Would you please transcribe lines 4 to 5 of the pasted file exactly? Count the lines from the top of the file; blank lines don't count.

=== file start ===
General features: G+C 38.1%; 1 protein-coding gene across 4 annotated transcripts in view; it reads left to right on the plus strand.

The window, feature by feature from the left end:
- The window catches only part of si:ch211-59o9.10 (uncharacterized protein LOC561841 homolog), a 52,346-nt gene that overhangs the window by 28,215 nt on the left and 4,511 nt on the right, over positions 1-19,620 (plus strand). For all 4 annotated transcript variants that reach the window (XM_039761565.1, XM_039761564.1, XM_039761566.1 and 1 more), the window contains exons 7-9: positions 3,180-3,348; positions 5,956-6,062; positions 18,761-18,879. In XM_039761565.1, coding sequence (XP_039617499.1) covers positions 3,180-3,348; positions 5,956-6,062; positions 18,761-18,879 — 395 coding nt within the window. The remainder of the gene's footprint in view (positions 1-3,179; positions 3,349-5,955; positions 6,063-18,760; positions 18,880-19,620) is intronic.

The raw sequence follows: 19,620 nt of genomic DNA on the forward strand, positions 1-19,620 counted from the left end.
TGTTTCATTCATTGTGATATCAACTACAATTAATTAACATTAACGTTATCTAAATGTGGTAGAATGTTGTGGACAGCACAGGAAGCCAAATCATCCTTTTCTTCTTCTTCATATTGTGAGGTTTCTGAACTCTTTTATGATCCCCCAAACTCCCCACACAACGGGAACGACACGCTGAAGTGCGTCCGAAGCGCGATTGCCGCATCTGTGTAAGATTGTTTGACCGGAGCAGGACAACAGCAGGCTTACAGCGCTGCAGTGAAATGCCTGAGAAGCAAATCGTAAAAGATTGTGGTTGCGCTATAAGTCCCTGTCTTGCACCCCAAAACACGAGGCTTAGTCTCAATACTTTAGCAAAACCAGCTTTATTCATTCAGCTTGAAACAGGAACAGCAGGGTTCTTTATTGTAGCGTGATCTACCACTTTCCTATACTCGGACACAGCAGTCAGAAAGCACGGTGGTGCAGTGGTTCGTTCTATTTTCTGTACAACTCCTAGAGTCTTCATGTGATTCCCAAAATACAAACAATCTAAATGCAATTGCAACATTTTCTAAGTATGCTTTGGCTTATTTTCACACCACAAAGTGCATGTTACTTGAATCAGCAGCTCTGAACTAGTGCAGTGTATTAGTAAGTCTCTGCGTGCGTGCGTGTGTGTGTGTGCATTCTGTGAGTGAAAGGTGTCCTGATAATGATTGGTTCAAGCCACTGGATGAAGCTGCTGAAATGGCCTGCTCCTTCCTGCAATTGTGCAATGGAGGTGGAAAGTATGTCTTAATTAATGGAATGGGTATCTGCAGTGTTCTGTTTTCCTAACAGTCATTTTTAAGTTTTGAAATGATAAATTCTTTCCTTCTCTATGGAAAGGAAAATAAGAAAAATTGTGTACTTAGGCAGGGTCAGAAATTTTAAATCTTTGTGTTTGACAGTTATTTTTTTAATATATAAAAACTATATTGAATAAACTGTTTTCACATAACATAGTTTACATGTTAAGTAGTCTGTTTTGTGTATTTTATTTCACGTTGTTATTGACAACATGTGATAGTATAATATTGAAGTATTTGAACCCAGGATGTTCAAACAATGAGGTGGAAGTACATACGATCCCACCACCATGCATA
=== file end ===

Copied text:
The raw sequence follows: 19,620 nt of genomic DNA on the forward strand, positions 1-19,620 counted from the left end.
TGTTTCATTCATTGTGATATCAACTACAATTAATTAACATTAACGTTATCTAAATGTGGTAGAATGTTGTGGACAGCACAGGAAGCCAAATCATCCTTTTCTTCTTCTTCATATTGTGAGGTTTCTGAACTCTTTTATGATCCCCCAAACTCCCCACACAACGGGAACGACACGCTGAAGTGCGTCCGAAGCGCGATTGCCGCATCTGTGTAAGATTGTTTGACCGGAGCAGGACAACAGCAGGCTTACAGCGCTGCAGTGAAATGCCTGAGAAGCAAATCGTAAAAGATTGTGGTTGCGCTATAAGTCCCTGTCTTGCACCCCAAAACACGAGGCTTAGTCTCAATACTTTAGCAAAACCAGCTTTATTCATTCAGCTTGAAACAGGAACAGCAGGGTTCTTTATTGTAGCGTGATCTACCACTTTCCTATACTCGGACACAGCAGTCAGAAAGCACGGTGGTGCAGTGGTTCGTTCTATTTTCTGTACAACTCCTAGAGTCTTCATGTGATTCCCAAAATACAAACAATCTAAATGCAATTGCAACATTTTCTAAGTATGCTTTGGCTTATTTTCACACCACAAAGTGCATGTTACTTGAATCAGCAGCTCTGAACTAGTGCAGTGTATTAGTAAGTCTCTGCGTGCGTGCGTGTGTGTGTGTGCATTCTGTGAGTGAAAGGTGTCCTGATAATGATTGGTTCAAGCCACTGGATGAAGCTGCTGAAATGGCCTGCTCCTTCCTGCAATTGTGCAATGGAGGTGGAAAGTATGTCTTAATTAATGGAATGGGTATCTGCAGTGTTCTGTTTTCCTAACAGTCATTTTTAAGTTTTGAAATGATAAATTCTTTCCTTCTCTATGGAAAGGAAAATAAGAAAAATTGTGTACTTAGGCAGGGTCAGAAATTTTAAATCTTTGTGTTTGACAGTTATTTTTTTAATATATAAAAACTATATTGAATAAACTGTTTTCACATAACATAGTTTACATGTTAAGTAGTCTGTTTTGTGTATTTTATTTCACGTTGTTATTGACAACATGTGATAGTATAATATTGAAGTATTTGAACCCAGGATGTTCAAACAATGAGGTGGAAGTACATACGATCCCACCACCATGCATA